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effort, and in this he soon acquired pass
plicity and disregard of exactness, assumed the 25th January, Burns' natal | able efficiency. This was all the artifiday, whether under a vague feeling of such a coincidence being an auspicious omen, or other equally irrational influence, it is impossible to tell; yet as he was baptized on the 9th December 1770, he must have been born at least a fortnight earlier. He was the son of Robert Hogg, a shepherd in Ettrick Forest, Selkirkshire, who, having tried to improve his circumstances by farming, lost what savings he had accumulated as a shepherd, and was obliged to return to his original occupation. This reverse of fortune overtook the family when the poet was about six years old: he was therefore withdrawn from school, and in his seventh year was sent to herding -his wages being a ewe lamb, and a pair of shoes every six months, besides his board. In his eighth year he received a quarter's additional schooling, and learned to read the Bible. Thus ended his formal education.
Being promoted from cow-herding to sheep-herding-a more dignified and leisurely employment-he procured a violin, and commenced teaching himself the native airs, cultivating his sense of harmony, and his national feelings. In his eighteenth year he fell in with Hamilton's modernized version of Blind Harry's Wallace, and Ramsay's Gentle Shepherd, which he says he wished had been in prose; he had a difficulty too with the Scotch of the latter. His love of reading soon procured him other books; and his naturally poetic ardour being soon touched, he began to try his hand at rhyme before he mastered the art of writing. To write was his next
cial superstructure that he required. In 1797, while in the service of the father of William Laidlaw, Scott's amanuensis, and the author of "Lucy's Flitting," he obtained a copy of "Tam o' Shanter," which he committed to memory. He strongly felt and expressed the stimulus which it gave to the incipient promptings of his own muse. In 1800, he leased a small farm, where he kept his aged parents. He was known for some time as a local poet; but being in Edinburgh this year, he put his song of “Donald Macdonald” into general circulation, and it soon became a popular favourite. He visited Edinburgh again next year, and placed in the hands of a printer his first book, Scottish Pastoral Songs, etc., a little volume of 64 pages, full of all kinds of blunders, but now so scarce as to be reckoned a bibliographical treasure.
Scott was at this time (1801) busy collecting the materials of his Border Minstrelsy, and, being on one of his excursions to the Forest, was introduced to Hogg by Laidlaw, when an intimacy which ripened into friendship sprung up between these, to a large extent kindred spirits, which only ended with their lives. Hogg and his mother greatly aided Scott with ballads, preserved mostly by tradition. But the shepherd's farm did not keep him long out of difficulties, and he had to give it up. His efforts to obtain a situation as sheepfarm manager in the Highlands were also unsuccessful, when Scott came to his assistance, and got Constable, then his publisher, to publish an edition of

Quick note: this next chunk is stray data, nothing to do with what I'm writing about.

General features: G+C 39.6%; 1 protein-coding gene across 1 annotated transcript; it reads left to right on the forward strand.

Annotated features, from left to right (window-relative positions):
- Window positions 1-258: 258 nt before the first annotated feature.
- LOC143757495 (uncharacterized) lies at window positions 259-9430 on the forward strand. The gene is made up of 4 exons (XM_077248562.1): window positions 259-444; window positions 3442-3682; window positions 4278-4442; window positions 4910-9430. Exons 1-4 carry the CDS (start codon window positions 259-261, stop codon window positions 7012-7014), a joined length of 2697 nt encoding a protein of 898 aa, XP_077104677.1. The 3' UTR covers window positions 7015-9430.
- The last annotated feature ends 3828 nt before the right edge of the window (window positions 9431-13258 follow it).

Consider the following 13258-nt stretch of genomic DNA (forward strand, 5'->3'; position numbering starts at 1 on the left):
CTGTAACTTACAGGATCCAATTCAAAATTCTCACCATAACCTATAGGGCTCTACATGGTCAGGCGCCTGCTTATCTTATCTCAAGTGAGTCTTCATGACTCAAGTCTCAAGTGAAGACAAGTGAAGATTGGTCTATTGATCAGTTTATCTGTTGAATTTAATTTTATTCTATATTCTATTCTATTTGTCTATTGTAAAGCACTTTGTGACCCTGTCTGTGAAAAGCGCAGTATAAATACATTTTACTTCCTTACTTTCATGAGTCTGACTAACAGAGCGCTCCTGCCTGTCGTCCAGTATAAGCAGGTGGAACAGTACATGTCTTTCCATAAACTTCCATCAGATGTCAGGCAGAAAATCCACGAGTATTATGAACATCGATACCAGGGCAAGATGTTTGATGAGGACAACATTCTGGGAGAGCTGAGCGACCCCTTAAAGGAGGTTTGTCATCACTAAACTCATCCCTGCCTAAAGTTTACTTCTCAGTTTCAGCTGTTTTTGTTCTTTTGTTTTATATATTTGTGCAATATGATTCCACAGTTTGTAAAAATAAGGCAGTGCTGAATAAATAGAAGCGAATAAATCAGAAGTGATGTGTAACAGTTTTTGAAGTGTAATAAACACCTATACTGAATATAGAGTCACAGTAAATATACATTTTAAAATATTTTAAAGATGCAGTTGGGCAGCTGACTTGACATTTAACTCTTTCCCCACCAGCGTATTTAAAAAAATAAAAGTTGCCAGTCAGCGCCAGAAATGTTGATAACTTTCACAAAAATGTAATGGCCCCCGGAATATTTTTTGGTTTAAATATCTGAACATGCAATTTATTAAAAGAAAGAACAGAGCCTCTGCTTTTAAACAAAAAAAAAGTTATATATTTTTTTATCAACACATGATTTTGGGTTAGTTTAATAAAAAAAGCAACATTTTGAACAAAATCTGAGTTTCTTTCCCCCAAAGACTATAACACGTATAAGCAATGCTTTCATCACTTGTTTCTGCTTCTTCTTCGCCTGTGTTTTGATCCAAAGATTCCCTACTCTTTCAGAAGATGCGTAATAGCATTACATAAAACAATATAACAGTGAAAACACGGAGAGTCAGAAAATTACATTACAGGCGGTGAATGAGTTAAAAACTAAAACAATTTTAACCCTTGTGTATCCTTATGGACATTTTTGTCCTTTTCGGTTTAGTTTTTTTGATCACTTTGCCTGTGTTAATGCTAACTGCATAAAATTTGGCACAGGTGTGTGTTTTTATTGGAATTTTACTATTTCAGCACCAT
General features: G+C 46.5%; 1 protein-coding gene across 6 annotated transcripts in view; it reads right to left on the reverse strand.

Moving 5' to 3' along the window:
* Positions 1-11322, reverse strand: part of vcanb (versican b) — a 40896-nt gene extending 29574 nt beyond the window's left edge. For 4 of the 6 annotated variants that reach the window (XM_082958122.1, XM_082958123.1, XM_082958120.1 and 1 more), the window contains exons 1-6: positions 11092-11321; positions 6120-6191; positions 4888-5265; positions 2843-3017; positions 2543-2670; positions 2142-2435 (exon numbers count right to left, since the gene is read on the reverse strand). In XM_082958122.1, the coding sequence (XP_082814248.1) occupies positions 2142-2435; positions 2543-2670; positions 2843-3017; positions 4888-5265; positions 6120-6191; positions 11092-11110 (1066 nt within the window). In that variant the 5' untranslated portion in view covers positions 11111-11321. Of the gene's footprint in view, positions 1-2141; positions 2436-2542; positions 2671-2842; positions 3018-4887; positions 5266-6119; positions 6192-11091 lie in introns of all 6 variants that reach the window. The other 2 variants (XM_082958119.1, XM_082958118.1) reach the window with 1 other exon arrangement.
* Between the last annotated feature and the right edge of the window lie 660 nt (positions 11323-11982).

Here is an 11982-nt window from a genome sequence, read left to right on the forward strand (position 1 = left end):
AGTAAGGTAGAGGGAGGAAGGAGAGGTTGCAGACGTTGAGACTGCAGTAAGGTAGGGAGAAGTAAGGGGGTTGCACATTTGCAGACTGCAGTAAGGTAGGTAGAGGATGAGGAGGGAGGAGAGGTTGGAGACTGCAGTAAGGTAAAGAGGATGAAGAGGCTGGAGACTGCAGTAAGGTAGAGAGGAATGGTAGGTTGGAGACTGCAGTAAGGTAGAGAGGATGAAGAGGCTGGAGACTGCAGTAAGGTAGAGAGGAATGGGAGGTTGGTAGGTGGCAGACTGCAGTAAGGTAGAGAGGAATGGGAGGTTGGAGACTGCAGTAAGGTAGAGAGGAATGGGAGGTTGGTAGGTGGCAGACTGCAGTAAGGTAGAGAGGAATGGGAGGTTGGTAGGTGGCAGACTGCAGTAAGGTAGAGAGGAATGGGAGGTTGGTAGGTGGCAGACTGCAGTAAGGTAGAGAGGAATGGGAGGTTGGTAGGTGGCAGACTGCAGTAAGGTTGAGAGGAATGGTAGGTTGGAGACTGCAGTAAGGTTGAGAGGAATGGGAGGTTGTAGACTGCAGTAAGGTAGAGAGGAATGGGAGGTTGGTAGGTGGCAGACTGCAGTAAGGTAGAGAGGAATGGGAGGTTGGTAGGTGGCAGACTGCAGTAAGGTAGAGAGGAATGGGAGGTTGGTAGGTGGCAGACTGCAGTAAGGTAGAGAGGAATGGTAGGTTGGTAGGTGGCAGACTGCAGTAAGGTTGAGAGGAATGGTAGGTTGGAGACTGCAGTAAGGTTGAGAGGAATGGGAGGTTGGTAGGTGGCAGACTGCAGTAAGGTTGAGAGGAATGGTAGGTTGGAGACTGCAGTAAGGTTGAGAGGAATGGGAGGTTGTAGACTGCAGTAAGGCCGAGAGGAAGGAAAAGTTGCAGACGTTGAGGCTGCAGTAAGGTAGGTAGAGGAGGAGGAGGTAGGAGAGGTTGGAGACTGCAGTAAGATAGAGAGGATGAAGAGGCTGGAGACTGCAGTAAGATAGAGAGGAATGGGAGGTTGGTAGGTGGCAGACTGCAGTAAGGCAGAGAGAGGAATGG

Hogg's poems under the title of the Mountain Bard; and also a treatise on sheep. By these publications he obtained the (to him) large sum of £300, | and he rushed into farming on a scale ten times beyond his means, having leased two farms in Dumfriesshire, at rents far beyond their value. The consequence was, that in less than three years he was again penniless, and in debt.
In these circumstances he tried to obtain a captaincy in the militia, and a situation in the excise, but failed in both, and again fell back upon his pen. He published a collection of songs, containing a large proportion of his own early pieces, under the title of the Forest Minstrel, and dedicated it to the Countess of Dalkeith. The handsome gift of one hundred guineas from his patroness was the only profit that it brought him. His next venture was a weekly newspaper, The Spy, which lived about twelve months, leaving him in a state of financial exhaustion.
When his fortune was about its lowest, in consequence of the failure of his various schemes, he, in 1813, astonished the world by his Queen's Wake, a production for which no one would have given him credit, but which places his right to the title of poet beyond dispute. It is in every way a remarkable poem, or rather a garland of varied poetic gems gracefully strung together, and was at once recognised as such. Although the plan of it is taken from Scott's Lay of the Last Minstrel, yet the application and the execution are so original, that this in no way detracts from the merits of Hogg's genius, and the fact almost never intrudes itself on
the reader's notice. The story of Kilmeny is invariably selected as the masterpiece of the work; but, while fully alive to its charm as a production of the imagination, and its musical sweetness of language, and allowing for a certain dimness of outline as appropriate to the morbid sentiment of which it is the embodiment, we cannot overlook the confusion and want of perspective that pervade it, nor can we grant that indistinctness of outline enhances the beauty of even so purely ideal a clime of the imagination as that in which the scene of Kilmeny is laid. It also contains some descriptive incongruities, and the affectation of the ancient spelling is an absurdity that almost gives it a serio-comic air. The "Fate of Macgregor," similarly founded on superstitious sentiment, though inferior in imaginative breadth, has not, in our estimation, the blemishes which mar Kilmeny." It is in every way equal to Campbell's "Lochiel's Warning," which appeared about ten years earlier.